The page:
Basilique Saint Hubert (3)

Yet we see in my photograph, made after one Sunday mass in September, that the participants were costumed too.

In 1927, the church was granted the title Basilica minor by Pope Pius XI. I keep noticing these churches, although there are 1728 of them in the world (567 of which are only in Italy) as that honorable title is not given without reason by the pope, but in the presence of certain merits and characteristics of the concrete spiritual temple – antiquity, historical importance, important pilgrimage destination, and the like.

Well, if we look at the things from another point, the life and the personality of Saint Hubert are not very clear at all, and there are no precise historical data about him – as it is the case with all the saints in principle. He has as many as 7 lives, written in different centuries and containing different data, that were being expanded and adapted to the notions and necessities of every period of time (you can find very detailed information on the website of the International Order of St. Hubert). Besides, the story about his encounter with the hart in the forest is an ancient and repeatedly used motive with Indo-Buddhist roots. It joined the life of Saint Hubert as late as the 15th century. The legend about Saint Hubert is a full copy of another legend that dates back to the 6th century – about St. Eustachius/Eustac. I think that there is too an absolutely deliberate twisting and forgetting of the real history. As well as its very clever shaping by the clergy, together with the nobility (hadn’t this actually happened always this way?).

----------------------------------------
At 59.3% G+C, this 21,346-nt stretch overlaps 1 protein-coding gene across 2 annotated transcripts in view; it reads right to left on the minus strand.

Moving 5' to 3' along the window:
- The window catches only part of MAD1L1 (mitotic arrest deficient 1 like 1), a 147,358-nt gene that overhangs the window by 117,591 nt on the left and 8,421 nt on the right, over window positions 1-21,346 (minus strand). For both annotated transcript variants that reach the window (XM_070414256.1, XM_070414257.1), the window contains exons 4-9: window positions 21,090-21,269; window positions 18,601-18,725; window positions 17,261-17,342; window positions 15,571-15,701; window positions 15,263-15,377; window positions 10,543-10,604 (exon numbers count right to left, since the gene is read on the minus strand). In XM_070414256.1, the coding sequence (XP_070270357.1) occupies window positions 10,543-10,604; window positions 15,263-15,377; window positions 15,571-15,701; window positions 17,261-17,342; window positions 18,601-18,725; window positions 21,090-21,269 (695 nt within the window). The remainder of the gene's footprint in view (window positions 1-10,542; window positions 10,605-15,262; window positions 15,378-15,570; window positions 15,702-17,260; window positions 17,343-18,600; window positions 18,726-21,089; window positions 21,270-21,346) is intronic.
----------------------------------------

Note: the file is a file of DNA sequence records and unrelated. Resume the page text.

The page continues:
But all these data seem not to had disturbed by any means the foundation of a number of organizations, orders, and fraternities in the name of Saint Hubert over the centuries. Here are some examples:

On November 3, 1444, Gerhard VII, Duke of Jülich and Berg, won a victory in a battle over the Duke of Geldern. He then founded the Knightly Order of Saint Hubert.

Another knightly order was founded in 1416 by the Duke of Bar and Lorraine.

But the most interesting one that deserves special attention is the created in 1695 by Count Franz Anton von Sporck International Order of Saint Hubertus that included noble hunters from all over the Habsburg Empire. The mission of the order is introducing of a sportsmanlike manner of hunting based on ethical rules and respect for the animals after its motto “Deum Diligite Animalia Diligentes” – “Honoring God by Honoring His Creatures”. In 1938, the Order was banned by Hitler for it has refused to allow membership of Nazis but later it was reinstated. Today it counts 600 members.

Advertisements

3 thoughts on “Saint Hubert

Leave a Reply

Fill in your details below or click an icon to log in:

WordPress.com Logo

You are commenting using your WordPress.com account. Log Out / Change )

Twitter picture

You are commenting using your Twitter account. Log Out / Change )

Facebook photo

You are commenting using your Facebook account. Log Out / Change )

Google+ photo

You are commenting using your Google+ account. Log Out / Change )

Connecting to %s